Bishop calls for the level of national debate on cannabis to be raised

Bishop calls for the level of national debate on cannabis to be raised
Bishop Simeon Hall

NASSAU, BAHAMAS — As the Bahamas National Commission on Marijuana (BNCM) prepares to submit its report to the government in a matter of days, commission co-chair Bishop Simeon Hall yesterday underscored the need to raise the level of national debate.

The pastor emeritus at New Covenant Baptist Church told Our News last week he received two death threats in connection with his work on the commission.

Hall declined comment on the threats yesterday, noting he did not want the incident to distract from the BNCM’s work.

“We should stick to the issue rather than naming calling and personality badgering,” Hall said.

“Let’s lift the bar on how we debate… The fourth estate has to lift the level of national debate. I think too often there is a dumbing down of national issues.

“We can speak to one another PLP, FNM without [insults] and that’s what happens. And the more we miss the post, me saying what I said, was that look how low someone people would go.”

He added: “I am not afraid of anybody, but it is dangerous because… sometimes I think people hear things and somebody says something bad about you, so somebody else comes and attacks you.”

Hall said there have been several occasions where people have verbally attacked or threatened him because of his stance on certain national issues in the past.

As it relates to the commission’s purpose, he said: “I have become the focus from I began this thing because people aren’t ready to accept a pastor on a marijuana commission and all I want to say is the marijuana commission was never put in place to push people taking marijuana as much as to see how to appraise ourselves as to how people feel about it pro and con.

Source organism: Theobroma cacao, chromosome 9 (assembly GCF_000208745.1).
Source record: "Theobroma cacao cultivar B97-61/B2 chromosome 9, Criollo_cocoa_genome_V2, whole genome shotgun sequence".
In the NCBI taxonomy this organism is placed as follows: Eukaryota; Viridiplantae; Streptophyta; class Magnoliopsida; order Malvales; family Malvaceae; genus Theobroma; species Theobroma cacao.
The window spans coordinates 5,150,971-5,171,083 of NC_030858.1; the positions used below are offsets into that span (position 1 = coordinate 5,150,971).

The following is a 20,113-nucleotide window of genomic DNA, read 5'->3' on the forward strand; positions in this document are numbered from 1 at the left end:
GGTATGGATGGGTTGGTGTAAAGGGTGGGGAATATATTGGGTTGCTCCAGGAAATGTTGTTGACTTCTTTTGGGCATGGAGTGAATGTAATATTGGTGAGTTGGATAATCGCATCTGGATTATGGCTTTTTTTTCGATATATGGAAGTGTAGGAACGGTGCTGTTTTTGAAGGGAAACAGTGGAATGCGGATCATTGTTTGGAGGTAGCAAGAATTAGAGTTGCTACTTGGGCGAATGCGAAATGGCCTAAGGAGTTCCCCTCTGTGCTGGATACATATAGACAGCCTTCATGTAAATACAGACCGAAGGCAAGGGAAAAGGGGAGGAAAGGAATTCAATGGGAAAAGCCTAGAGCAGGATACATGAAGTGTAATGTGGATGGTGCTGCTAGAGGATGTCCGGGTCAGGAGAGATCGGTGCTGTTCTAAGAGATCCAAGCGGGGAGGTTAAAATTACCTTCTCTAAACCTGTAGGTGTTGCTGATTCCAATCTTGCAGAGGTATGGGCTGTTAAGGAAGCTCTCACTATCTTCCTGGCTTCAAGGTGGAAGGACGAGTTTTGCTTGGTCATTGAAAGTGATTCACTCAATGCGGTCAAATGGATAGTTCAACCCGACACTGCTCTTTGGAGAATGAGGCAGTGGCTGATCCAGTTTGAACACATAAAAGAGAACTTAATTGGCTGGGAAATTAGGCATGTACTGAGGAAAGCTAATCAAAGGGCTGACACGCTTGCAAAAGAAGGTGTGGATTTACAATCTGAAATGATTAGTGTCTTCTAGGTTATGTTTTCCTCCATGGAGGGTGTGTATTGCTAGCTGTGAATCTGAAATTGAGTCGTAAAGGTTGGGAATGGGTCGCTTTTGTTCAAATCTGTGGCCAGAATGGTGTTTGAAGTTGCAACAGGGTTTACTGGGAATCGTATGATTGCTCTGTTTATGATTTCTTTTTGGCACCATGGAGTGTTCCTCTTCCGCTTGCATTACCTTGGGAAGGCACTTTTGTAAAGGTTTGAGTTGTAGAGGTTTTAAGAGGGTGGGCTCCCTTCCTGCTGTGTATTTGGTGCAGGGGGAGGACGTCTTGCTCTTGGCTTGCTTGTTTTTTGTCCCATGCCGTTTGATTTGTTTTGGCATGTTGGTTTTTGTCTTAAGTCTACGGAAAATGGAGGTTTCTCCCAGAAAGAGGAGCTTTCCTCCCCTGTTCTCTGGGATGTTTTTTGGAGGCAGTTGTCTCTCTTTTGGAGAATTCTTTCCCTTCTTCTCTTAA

“That is the mandate that government gave us, but now it has become a debate between Simeon Hall and [others] I don’t want that.”

Prime Minister Dr. Hubert Minnis has openly expressed his support for the decriminalization of medicinal marijuana and to expunge the criminal records of those who were convicted for small amount of the substance.

Commission co-chair Quinn McCartney has said the prime minister’s support will not influence the commission.

Yesterday, Hall commended the prime minister for publicly stating his position.

“I think he should have a say. He is a Bahamian. He is the prime minister,” Hall said.

“Basically, we are 90 percent finished with our report. We are restructuring it now and we will put it on the minister’s table in another couple of days.

Hall said: “I know I wasn’t [influenced by Minnis’ support] and I don’t think too many commissioners were at all influenced by it. I commend him for having the wherewithal to say how he feels and I think persons — pastors, politicians, pundits — whomever should be able to say, but… we are still saying what the majority feel about something and then what other feels, and then it is up to the government to make its findings and make its decision.

“The commission will not have the final word on this thing,” he added.